Allstate is giving $600 million back to customers because there are fewer car crashes during the coronavirus pandemic

grapier@businessinsider.com (Graham Rapier)
An interstate sits empty in San Francisco, California on April 1, 2020 during the Covid 19 crisis. - All 40 million residents of California were Thursday ordered to stay at home indefinitely in a bid to battle the coronavirus pandemic in the nation's most populous state.

JOSH EDELSON/AFP via Getty Images

  • Insurance giants are saving hundreds of millions of dollars thanks to the drop in filed claims as Americans stop driving. 
  • Allstate said it would return $600 million, or about 15% of premiums, to customers this month. 
  • Across the world, a drop in driving has meant fewer wrecks, cleaner air, and safer streets for everyone — not just drivers.
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Allstate is returning hundreds of millions from auto insurance premiums as the number of claims filed falls dramatically thanks to a similar decrease in driving.

The No. 4 American insurer said Monday that most customers will get 15% of their monthly premiums back in April, totaling about $600 million.

"This is fair because less driving means fewer accidents," chief executive Tom Wilson said in a press release.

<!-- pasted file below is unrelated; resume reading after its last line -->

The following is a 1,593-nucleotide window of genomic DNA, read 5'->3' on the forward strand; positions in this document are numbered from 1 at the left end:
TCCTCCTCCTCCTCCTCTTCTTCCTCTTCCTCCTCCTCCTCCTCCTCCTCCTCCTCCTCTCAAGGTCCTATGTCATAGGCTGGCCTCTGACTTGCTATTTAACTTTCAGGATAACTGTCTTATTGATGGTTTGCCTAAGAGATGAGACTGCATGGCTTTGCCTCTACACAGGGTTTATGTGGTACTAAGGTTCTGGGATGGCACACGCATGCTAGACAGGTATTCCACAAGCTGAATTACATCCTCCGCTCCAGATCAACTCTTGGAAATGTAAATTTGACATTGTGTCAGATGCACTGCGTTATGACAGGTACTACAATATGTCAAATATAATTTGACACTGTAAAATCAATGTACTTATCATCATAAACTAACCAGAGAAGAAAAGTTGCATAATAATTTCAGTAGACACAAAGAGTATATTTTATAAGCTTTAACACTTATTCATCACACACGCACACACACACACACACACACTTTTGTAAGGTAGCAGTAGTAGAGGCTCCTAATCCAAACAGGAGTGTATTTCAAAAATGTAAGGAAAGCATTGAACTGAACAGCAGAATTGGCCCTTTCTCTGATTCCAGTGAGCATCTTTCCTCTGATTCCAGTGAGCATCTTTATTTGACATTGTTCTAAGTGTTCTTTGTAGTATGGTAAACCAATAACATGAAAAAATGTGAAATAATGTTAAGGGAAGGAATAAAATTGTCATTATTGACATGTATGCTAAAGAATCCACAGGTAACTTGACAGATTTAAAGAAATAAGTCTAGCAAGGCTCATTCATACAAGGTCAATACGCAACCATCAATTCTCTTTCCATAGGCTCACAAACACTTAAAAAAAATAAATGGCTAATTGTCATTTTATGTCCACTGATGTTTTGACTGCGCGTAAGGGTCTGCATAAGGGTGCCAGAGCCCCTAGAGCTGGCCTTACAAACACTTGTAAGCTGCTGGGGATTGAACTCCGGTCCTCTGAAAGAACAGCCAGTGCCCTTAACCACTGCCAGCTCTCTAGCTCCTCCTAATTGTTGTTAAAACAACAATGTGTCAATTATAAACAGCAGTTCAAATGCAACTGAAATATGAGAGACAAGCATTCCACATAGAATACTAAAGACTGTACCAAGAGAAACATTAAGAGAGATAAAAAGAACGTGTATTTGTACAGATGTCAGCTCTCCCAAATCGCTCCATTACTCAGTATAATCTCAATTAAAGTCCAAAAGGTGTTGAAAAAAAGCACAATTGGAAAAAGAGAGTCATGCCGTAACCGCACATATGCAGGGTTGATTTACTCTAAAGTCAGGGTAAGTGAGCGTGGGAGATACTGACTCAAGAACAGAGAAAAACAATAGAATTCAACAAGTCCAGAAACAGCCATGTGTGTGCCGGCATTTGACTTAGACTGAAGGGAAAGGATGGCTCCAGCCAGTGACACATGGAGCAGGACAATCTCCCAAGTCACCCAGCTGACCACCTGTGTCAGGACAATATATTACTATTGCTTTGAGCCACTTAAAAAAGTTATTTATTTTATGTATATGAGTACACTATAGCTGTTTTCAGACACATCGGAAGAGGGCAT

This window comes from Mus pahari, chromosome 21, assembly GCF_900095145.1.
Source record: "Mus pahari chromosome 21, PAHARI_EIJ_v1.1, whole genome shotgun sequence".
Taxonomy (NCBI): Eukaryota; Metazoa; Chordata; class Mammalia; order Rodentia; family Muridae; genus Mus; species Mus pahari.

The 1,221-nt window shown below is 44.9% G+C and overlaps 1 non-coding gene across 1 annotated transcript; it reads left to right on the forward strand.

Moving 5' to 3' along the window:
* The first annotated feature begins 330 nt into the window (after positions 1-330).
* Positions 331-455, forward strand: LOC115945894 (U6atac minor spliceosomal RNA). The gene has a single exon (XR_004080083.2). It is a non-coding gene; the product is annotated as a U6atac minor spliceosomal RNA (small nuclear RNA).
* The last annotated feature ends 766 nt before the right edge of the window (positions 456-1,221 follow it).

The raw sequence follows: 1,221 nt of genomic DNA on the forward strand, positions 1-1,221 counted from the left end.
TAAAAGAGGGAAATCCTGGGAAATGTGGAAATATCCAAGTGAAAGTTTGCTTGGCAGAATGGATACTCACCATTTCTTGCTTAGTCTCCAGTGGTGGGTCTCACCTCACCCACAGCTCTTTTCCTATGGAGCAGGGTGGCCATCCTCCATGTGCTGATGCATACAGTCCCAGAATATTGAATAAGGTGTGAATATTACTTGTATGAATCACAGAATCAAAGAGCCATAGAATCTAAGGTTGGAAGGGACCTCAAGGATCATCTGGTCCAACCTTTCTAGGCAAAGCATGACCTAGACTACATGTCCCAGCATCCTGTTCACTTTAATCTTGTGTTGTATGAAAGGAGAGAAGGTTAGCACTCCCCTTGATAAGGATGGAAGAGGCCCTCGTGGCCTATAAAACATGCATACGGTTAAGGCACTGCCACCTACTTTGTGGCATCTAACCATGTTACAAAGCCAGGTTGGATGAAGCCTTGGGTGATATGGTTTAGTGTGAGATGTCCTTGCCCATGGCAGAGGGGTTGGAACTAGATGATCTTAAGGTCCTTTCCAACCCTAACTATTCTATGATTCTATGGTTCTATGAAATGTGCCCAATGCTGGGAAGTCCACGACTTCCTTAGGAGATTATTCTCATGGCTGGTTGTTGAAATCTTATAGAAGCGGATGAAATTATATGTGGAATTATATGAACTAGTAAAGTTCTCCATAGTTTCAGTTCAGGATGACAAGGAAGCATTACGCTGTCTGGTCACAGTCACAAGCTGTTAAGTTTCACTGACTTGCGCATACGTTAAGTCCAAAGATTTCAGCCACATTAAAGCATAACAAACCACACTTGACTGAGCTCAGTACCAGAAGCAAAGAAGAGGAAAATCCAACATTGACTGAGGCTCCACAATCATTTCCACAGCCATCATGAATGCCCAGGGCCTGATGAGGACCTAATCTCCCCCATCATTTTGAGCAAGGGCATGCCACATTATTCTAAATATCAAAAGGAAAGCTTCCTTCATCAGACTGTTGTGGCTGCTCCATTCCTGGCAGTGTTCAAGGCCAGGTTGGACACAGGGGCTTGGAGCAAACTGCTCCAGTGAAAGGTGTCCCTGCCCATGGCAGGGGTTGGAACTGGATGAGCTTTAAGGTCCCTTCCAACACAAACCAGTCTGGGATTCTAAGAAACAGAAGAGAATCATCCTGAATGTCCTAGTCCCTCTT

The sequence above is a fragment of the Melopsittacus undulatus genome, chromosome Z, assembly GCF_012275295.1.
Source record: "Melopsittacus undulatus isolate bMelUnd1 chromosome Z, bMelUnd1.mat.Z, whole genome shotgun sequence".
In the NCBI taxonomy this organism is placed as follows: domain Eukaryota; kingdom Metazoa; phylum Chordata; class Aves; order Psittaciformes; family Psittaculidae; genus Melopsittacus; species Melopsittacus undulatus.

American Family Insurance, a smaller company based in Wisconsin, said it was also returning about $200 million in premiums to drivers in the state for similar reasons.

Accidents are indeed down as drivers across America are forced to shelter-at-home. According to University of California Davis researchers, the number of total wrecks and fatalities are both down about 50% since March 19 when the state issued stay-at-home orders.

Driver are, of course, still making egregious mistakes and causing deadly crashes, but the smaller number of cars has also meant cleaner air for most of the US. In the case of Los Angeles, the air quality is the best it's been in four decades.

But it's not good news for everyone. The company behind red light enforcement cameras in more than 90 US and Canadian cities warned investors in March that revenue could fall 15% as it triggers less citations.

It's hard to see drivers angry about that one, either.

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